(1920 - )
Wayne Thiebaud is best known for his iconic still lifes of “all-American” foods and products, such as cakes, pies, sandwiches, cosmetics, and toys. He is also celebrated for his vertiginous San Francisco cityscapes and his richly hued views of Northern California. Known for his plain-spoken style and self-deprecating sense of humor, Thiebaud is linked to the long tradition of painting from observation.
Although he has been frequently associated with Pop Art due to his choice of subject matter, Thiebaud does not consider himself a Pop artist, nor does he align himself with the Bay Area figurative movement. His painting does not critique American culture so much as celebrate it, and his brushwork is more individual and expressive than the flat, mechanized style favored by Pop artists such as Andy Warhol and James Rosenquist. Thiebaud himself disavows an allegiance to any style, preferring to concentrate on the discipline of painting and his formal concerns. This focus places him in context with earlier painters he admires, including Giorgio Morandi, Edward Hopper, and the 18th-century French painter Chardin.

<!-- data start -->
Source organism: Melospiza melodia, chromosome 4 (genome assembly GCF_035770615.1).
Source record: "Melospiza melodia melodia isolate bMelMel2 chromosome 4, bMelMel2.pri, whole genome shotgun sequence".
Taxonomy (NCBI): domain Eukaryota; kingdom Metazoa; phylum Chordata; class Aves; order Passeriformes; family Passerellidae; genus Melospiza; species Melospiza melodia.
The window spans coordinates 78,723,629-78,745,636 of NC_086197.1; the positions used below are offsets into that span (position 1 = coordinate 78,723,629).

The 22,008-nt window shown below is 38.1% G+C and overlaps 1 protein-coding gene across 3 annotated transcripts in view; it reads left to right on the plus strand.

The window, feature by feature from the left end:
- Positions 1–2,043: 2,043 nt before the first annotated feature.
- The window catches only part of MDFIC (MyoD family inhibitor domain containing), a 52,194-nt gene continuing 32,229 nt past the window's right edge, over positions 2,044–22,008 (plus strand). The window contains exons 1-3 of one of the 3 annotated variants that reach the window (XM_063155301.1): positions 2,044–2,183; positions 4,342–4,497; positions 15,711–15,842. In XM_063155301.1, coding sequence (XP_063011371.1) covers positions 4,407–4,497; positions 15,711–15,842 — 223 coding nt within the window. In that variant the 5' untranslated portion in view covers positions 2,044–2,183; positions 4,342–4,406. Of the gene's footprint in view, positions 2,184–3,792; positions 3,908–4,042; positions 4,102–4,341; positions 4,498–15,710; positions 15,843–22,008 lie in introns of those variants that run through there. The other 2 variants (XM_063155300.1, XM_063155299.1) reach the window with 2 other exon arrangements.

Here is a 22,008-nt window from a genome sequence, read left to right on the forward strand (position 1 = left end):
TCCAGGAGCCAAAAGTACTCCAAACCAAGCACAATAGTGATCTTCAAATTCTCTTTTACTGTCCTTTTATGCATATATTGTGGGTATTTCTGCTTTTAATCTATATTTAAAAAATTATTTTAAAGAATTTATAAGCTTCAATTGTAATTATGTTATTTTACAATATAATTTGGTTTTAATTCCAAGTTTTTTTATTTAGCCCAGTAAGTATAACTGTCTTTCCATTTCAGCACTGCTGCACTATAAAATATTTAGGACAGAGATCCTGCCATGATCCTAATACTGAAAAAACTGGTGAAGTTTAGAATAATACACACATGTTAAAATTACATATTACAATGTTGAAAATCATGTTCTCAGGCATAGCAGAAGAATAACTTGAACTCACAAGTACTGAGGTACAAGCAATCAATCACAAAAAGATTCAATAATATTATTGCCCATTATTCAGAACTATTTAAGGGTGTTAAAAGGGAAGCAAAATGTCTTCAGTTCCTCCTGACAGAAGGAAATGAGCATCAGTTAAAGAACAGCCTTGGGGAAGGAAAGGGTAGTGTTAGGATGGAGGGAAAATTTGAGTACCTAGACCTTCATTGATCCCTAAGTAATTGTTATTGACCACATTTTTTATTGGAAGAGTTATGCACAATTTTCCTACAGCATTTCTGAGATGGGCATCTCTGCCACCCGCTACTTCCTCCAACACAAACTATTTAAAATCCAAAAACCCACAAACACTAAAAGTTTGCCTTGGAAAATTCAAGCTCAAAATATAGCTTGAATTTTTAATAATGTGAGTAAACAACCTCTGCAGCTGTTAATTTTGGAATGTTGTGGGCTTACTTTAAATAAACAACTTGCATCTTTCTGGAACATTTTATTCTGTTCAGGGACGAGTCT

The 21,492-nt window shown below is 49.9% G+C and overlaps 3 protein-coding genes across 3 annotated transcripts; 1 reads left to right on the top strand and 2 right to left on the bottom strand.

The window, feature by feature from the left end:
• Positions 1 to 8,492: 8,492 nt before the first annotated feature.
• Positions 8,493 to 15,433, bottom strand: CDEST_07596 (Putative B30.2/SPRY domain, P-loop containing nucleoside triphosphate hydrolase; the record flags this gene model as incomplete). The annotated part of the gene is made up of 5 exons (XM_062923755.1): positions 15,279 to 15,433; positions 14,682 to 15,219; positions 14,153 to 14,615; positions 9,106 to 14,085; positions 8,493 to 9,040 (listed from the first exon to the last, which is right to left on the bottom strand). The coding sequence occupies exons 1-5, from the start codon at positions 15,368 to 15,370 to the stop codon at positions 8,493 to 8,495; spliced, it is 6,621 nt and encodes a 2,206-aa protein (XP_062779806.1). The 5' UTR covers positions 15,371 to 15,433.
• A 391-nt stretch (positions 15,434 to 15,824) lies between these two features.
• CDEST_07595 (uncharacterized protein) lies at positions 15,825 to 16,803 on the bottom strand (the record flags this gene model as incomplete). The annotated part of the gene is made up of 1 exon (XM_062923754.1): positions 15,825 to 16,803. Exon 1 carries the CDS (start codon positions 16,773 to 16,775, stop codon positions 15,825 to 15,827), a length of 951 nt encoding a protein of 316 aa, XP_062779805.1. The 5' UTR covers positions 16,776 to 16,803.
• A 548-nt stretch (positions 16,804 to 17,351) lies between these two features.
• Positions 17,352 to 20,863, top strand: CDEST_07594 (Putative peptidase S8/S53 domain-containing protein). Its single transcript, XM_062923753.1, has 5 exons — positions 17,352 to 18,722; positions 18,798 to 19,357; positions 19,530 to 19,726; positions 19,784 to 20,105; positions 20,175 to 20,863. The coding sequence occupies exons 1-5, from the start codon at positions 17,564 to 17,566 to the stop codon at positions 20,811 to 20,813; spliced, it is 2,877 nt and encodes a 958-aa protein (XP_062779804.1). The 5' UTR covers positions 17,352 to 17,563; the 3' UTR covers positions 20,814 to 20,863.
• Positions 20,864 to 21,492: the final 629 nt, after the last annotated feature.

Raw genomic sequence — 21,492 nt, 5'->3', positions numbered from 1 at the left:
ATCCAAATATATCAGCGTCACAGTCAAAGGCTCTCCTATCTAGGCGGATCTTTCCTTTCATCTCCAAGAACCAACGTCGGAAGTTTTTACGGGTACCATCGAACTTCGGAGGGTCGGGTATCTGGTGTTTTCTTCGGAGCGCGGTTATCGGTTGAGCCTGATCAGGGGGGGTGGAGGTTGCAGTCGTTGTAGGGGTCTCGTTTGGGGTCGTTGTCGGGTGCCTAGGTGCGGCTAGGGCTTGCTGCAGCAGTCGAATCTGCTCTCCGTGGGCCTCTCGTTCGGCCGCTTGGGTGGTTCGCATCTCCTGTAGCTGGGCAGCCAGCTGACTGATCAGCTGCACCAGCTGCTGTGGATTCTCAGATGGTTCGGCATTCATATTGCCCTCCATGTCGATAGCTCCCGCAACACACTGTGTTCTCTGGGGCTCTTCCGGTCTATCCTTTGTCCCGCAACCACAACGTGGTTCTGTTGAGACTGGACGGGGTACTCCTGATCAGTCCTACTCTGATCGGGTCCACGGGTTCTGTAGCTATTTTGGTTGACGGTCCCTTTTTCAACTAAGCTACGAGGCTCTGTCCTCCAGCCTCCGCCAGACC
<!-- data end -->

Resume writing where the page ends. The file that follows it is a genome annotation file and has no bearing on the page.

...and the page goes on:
Wayne Thiebaud is a recipient of the National Medal of Arts and a member of the American Academy and Institute of Arts and Letters. In 2001, he was honored with a retrospective and monograph organized by the Fine Arts Museums of San Francisco. The show traveled to the Whitney Museum of American Art, New York City, Phillips Collection, Washington, D.C, and Modern Art Museum of Fort Worth, Texas. His work is held by major museums in the United States and abroad.